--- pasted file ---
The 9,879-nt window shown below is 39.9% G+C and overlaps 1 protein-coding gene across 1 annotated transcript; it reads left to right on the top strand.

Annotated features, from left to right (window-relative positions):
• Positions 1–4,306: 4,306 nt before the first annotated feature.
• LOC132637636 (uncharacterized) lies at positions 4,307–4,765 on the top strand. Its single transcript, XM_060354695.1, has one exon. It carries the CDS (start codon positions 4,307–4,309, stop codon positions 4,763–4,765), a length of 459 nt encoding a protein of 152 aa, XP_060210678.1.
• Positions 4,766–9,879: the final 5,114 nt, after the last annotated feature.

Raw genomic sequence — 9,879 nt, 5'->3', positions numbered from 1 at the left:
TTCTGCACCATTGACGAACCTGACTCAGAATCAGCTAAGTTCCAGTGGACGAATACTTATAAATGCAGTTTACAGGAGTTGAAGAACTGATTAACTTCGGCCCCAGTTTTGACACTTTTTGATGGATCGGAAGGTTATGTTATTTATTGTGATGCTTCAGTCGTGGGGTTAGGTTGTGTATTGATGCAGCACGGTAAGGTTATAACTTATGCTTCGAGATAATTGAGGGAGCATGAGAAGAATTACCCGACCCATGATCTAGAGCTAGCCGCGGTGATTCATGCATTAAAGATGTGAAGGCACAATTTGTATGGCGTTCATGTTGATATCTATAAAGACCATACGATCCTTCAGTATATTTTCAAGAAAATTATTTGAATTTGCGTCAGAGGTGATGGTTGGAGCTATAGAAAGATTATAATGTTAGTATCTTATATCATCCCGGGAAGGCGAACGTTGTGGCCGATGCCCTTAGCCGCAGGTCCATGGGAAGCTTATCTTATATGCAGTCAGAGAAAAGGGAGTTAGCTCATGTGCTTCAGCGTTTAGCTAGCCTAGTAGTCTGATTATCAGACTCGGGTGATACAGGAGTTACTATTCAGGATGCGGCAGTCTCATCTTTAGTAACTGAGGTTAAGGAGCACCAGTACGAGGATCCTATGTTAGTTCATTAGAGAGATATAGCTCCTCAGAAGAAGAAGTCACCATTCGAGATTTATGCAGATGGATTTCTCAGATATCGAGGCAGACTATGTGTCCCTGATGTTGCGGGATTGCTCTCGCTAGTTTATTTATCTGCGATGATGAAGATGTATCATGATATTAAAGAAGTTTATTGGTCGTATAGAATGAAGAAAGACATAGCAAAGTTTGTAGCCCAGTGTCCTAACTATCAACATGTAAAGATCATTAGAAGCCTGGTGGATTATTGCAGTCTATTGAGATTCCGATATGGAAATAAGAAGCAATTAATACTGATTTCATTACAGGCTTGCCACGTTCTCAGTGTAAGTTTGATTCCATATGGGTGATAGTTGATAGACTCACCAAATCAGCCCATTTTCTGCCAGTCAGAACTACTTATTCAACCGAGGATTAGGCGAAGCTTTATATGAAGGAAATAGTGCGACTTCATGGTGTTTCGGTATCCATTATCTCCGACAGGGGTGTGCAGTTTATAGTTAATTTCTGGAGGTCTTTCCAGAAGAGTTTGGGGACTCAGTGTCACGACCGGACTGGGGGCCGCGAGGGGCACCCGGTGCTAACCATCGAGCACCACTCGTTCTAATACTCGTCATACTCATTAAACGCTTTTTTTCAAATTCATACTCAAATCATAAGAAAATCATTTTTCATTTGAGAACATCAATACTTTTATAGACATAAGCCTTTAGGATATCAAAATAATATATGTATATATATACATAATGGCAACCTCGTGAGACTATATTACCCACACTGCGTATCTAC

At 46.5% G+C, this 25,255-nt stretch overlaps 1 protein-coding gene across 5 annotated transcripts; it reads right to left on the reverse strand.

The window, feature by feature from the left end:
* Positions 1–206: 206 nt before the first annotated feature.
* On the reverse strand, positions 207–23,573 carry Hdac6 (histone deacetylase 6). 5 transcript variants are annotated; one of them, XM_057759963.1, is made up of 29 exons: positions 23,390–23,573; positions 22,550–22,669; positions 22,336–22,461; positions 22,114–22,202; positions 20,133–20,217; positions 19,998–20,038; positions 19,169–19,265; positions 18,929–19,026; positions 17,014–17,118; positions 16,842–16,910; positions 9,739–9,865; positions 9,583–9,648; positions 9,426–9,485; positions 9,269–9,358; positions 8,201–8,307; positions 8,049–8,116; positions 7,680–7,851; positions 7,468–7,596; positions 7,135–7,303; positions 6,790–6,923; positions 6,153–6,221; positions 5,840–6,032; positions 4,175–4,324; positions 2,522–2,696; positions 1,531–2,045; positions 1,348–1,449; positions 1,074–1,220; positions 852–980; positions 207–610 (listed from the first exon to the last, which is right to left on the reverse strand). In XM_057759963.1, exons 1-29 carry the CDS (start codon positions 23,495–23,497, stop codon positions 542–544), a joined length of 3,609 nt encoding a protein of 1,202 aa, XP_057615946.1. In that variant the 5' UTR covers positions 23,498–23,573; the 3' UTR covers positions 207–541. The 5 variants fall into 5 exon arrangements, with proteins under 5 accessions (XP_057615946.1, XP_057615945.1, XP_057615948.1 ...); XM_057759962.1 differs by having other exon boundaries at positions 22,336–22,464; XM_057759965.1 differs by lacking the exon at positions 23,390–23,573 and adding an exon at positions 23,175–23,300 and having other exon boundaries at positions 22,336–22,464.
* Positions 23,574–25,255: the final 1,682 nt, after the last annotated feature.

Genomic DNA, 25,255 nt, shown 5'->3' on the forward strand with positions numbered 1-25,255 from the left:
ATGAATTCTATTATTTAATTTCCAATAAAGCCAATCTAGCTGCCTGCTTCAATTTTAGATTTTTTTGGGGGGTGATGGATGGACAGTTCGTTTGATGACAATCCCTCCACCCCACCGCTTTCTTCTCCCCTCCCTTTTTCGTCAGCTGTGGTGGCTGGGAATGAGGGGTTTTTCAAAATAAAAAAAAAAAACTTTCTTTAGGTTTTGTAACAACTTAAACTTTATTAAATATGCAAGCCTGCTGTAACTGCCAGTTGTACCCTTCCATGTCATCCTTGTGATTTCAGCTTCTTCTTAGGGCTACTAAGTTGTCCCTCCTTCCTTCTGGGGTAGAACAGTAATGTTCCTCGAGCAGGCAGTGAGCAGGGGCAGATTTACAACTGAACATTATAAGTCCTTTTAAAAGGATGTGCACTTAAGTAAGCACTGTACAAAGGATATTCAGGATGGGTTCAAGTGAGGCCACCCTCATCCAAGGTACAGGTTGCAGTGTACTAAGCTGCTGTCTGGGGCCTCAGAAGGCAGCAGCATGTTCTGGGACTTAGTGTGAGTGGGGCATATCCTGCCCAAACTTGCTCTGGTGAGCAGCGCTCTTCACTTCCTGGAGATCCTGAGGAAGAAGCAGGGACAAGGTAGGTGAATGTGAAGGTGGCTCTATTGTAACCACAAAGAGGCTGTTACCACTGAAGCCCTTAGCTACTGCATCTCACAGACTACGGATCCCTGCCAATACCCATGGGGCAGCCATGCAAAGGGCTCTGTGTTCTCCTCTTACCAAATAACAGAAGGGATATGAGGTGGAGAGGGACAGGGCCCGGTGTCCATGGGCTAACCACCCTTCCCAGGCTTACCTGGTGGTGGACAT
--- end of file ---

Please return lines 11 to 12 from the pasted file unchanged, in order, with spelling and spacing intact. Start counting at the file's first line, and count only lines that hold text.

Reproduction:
* On the reverse strand, positions 207–23,573 carry Hdac6 (histone deacetylase 6). 5 transcript variants are annotated; one of them, XM_057759963.1, is made up of 29 exons: positions 23,390–23,573; positions 22,550–22,669; positions 22,336–22,461; positions 22,114–22,202; positions 20,133–20,217; positions 19,998–20,038; positions 19,169–19,265; positions 18,929–19,026; positions 17,014–17,118; positions 16,842–16,910; positions 9,739–9,865; positions 9,583–9,648; positions 9,426–9,485; positions 9,269–9,358; positions 8,201–8,307; positions 8,049–8,116; positions 7,680–7,851; positions 7,468–7,596; positions 7,135–7,303; positions 6,790–6,923; positions 6,153–6,221; positions 5,840–6,032; positions 4,175–4,324; positions 2,522–2,696; positions 1,531–2,045; positions 1,348–1,449; positions 1,074–1,220; positions 852–980; positions 207–610 (listed from the first exon to the last, which is right to left on the reverse strand). In XM_057759963.1, exons 1-29 carry the CDS (start codon positions 23,495–23,497, stop codon positions 542–544), a joined length of 3,609 nt encoding a protein of 1,202 aa, XP_057615946.1. In that variant the 5' UTR covers positions 23,498–23,573; the 3' UTR covers positions 207–541. The 5 variants fall into 5 exon arrangements, with proteins under 5 accessions (XP_057615946.1, XP_057615945.1, XP_057615948.1 ...); XM_057759962.1 differs by having other exon boundaries at positions 22,336–22,464; XM_057759965.1 differs by lacking the exon at positions 23,390–23,573 and adding an exon at positions 23,175–23,300 and having other exon boundaries at positions 22,336–22,464.
* Positions 23,574–25,255: the final 1,682 nt, after the last annotated feature.